Another year holds fresh promise only if coupled with sober self-reflection. It's beneficial to note some significant landmarks and currents of the time that define the state of fast food as it stands today, before we look ahead to the upcoming year.
What's the shape of fast food today?
The largest consumption of fast food by age comes from 20-39 year olds.
Meanwhile, the highest amount of calories consumed based on socio-economic status appears to come from the middle class.
What does this mean? Not too much because these categories are slim majorities. It's more significant to look at who is not eating fast food: the elderly.
The industry as a whole is doing well. Fast food survived the great recession with much less damage than other fields. The major current crisis is diminishing profit margins. Commodity costs have risen, there are wage controversies, and market saturation, all of which squeeze fast food from both directions. One of the major recent developments has come in the guise of pizza, undercutting the value of what appeared before to be an unbeatable bottom line.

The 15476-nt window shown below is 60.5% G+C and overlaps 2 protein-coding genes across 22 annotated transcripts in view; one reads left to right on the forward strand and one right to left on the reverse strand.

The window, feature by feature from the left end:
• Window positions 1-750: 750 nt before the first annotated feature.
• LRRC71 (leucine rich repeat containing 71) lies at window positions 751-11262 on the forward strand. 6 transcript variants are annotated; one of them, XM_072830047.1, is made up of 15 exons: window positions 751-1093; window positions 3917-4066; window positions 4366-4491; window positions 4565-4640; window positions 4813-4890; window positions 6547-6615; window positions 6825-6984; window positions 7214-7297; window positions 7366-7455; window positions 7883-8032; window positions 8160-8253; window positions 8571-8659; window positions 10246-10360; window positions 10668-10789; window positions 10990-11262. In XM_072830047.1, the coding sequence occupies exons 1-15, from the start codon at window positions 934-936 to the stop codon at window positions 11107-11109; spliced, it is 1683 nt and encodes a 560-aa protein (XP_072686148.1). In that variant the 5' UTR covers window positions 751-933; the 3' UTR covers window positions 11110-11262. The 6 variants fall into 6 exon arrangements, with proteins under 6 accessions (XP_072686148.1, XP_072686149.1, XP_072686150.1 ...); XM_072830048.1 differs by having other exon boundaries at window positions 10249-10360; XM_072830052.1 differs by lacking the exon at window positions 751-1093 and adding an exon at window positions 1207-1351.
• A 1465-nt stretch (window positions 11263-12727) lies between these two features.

What will happen this year
A later article, top 7 future trends of fast food, will address this in greater detail, somewhat due to the fact that it's hard to pin down exactly what issues will bubble to the surface within a given year. One of the most readily 'solvable' and appealing issues to this current administration will take the form of the wage debate. Fast food employees represent a large part of the workforce who are also, overall, among the lowest paid workers. Look for minimum wage to be hiked up.